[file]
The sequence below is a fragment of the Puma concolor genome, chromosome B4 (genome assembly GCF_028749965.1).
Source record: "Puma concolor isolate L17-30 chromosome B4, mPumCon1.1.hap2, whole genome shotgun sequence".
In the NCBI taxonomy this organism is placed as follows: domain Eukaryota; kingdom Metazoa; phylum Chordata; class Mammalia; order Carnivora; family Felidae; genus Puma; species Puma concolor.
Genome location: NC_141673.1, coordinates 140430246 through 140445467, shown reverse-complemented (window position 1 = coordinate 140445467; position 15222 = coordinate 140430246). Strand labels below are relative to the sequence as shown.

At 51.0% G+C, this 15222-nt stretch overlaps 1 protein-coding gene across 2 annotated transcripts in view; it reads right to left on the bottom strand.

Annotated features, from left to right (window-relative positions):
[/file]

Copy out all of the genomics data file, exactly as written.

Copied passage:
The sequence below is a fragment of the Puma concolor genome, chromosome B4 (genome assembly GCF_028749965.1).
Source record: "Puma concolor isolate L17-30 chromosome B4, mPumCon1.1.hap2, whole genome shotgun sequence".
In the NCBI taxonomy this organism is placed as follows: domain Eukaryota; kingdom Metazoa; phylum Chordata; class Mammalia; order Carnivora; family Felidae; genus Puma; species Puma concolor.
Genome location: NC_141673.1, coordinates 140430246 through 140445467, shown reverse-complemented (window position 1 = coordinate 140445467; position 15222 = coordinate 140430246). Strand labels below are relative to the sequence as shown.

At 51.0% G+C, this 15222-nt stretch overlaps 1 protein-coding gene across 2 annotated transcripts in view; it reads right to left on the bottom strand.

Annotated features, from left to right (window-relative positions):